I guess the winter weather has me thinking about tropical foods. Recently my mind went to pineapples, and this month without planning I became intrigued by the banana. Over 100 million bananas are consumed yearly, making it the fourth largest agricultural product behind wheat, rice and corn. Americans average just over 26 pounds of bananas a year, while Ugandans with the largest volume of consumption eat on average 500 pounds of bananas a year.

All bananas are harvested as stage 1 bananas, still hard and green. They are then transported in shipping containers with a controlled or modified atmosphere environment that maintains an ideal temperature and limited oxygen gas to avoid the fruit from ripening. When the containers make it to a distribution center in the United States, the environment is again controlled to allow for the ripening of the banana. Bananas ripen through six additional stages as demonstrated in the chart. Bakers prefer stage seven bananas where the sweetness of the banana comes out. Supermarkets usually sell stage three and four bananas.

To keep bananas from over ripening after purchase, there are a few things you can do. First of all buy bananas that are not fully yellow, the green tipped bananas will take longer to reach their peak and start to change color and taste. A second way to preserve bananas is to store them at room temperature; since the refrigerator is cold this will speed up the breakdown of the cells within the banana. Another practice to employ is to utilize a banana holder or hanger. This avoids them from bumping and bruising which will speed up the breakdown. You can also wrap the tips with plastic wrap to avoid oxygen from reaching the stem. This can actually add a week of shelf life to a banana. Another storage technique is to keep them away from other produce that might produce ethylene gas and to not store them in sealed bags because this will not allow the ethylene gas to escape. This gas speeds up ripening. Once the banana is ripe you should store it in the refrigerator as this will inhibit further ripening, even if the peels turn a black color.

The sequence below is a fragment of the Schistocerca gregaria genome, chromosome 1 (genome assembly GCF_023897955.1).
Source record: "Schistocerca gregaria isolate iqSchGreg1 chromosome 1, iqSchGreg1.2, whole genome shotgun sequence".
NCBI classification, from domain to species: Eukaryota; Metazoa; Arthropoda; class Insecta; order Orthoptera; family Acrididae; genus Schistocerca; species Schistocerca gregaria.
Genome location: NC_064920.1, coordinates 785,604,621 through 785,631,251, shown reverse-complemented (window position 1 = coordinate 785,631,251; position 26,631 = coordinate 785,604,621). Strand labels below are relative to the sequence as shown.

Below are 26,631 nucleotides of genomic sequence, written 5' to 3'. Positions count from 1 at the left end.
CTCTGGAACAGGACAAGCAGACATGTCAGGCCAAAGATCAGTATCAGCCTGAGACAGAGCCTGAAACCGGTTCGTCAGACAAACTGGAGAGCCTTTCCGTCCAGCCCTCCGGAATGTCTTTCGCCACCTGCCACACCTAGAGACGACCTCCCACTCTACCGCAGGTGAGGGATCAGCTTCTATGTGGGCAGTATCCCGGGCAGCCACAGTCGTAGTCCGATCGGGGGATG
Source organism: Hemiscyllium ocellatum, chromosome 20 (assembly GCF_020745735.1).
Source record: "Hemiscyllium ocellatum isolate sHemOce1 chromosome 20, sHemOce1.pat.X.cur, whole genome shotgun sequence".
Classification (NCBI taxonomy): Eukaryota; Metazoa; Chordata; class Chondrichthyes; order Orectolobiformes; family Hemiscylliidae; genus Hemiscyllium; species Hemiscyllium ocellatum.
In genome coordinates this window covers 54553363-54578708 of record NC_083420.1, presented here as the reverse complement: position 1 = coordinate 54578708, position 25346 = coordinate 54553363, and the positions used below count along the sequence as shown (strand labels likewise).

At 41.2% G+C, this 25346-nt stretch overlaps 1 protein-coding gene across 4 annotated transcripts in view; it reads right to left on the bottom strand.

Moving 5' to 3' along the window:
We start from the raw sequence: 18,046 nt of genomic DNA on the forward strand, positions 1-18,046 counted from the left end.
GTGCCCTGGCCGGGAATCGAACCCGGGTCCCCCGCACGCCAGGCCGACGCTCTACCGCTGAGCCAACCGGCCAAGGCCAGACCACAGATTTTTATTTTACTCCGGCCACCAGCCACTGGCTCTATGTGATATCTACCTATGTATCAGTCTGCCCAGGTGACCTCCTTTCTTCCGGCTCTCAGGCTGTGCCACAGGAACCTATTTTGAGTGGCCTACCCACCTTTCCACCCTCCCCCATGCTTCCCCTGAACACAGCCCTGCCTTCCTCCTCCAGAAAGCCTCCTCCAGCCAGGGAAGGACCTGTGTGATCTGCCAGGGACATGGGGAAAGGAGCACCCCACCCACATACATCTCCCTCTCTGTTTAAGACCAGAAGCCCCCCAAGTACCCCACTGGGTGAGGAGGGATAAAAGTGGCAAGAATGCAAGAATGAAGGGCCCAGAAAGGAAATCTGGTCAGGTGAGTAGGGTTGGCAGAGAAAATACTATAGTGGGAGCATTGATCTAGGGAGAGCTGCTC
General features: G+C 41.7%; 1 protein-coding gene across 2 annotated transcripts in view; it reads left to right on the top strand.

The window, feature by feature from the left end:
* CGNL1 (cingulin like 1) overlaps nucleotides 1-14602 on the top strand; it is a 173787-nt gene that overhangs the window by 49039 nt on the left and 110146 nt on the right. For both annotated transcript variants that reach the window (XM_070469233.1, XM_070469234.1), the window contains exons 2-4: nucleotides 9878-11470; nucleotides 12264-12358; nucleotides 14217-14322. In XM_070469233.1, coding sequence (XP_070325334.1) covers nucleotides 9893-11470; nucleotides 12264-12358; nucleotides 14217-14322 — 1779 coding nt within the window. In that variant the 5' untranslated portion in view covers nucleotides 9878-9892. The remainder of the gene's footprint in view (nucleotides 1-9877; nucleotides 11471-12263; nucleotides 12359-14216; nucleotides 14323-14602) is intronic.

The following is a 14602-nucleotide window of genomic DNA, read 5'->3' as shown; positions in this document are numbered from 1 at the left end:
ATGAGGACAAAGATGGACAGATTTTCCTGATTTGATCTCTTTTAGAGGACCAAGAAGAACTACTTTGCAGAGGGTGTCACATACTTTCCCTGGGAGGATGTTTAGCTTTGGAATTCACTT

Most people understand that bananas contain a lot of potassium, which is why it is a staple at tennis matches due to the potassium. Their potassium replaces some of the nutrients sweated out, and they provide energy without weighing down the stomach. If you are a tennis fan I am sure you watched the spectacle around Maria Sharapova’s father, Yuri, miming for her to eat a banana from stands in 2006. Although bananas do contain potassium, it actually is relatively low compared to some other common foods such as beans, milk, apricots, carrots, bell peppers and sweet potatoes.

Few people realize that the potassium bananas naturally contain is Potassium-40, which is a radioactive isotope of potassium. Bananas are also the only fruit to contain the amino acid Tryptophan and Vitamin B-6, which together produce serotonin in the body.

Bananas as we now know them are on the verge of going extinct. Almost all of the bananas produced are from one type of plant, the Cavendish. Unfortunately, when an industry is based on one variety, when disease hits it can wipe out a whole crop. In the early 1900’s the banana of choice was the Gros Michel variety. A fungus, Panama Disease, came about and killed off all of the banana trees at the time. This was when the industry switched to the Cavendish. Unfortunately, there is a strain of the fungus now attacking this variety.

Other parts of the banana tree are used as well as the “finger” of the plant. The finger is what the individual fruit is called. This comes from the hand, which is what the grouping you buy is called. This comes from the bunch, which is a compilation of 20-30 hands, the product harvested from the tree. Besides these parts, the leaves are commonly used in many Equatorial cuisines. Leaves are flexible, large and waterproof which makes them an integral part of cuisines and meals as either plates or disposable food containers and as a vessel for foods steamed in water or directly in fire. The core of the tree, which is part of the trunk, is also used is some cuisines, notably in the National Dish of Myanmar formerly Burma, Mohinga, which is a national soup.

Like most people I know I always peeled the banana from the tip, the part that connects it to the hand. I changed that after an international student of mine showed me how they eat it in her country, by peeling from the opposite end. So much easier.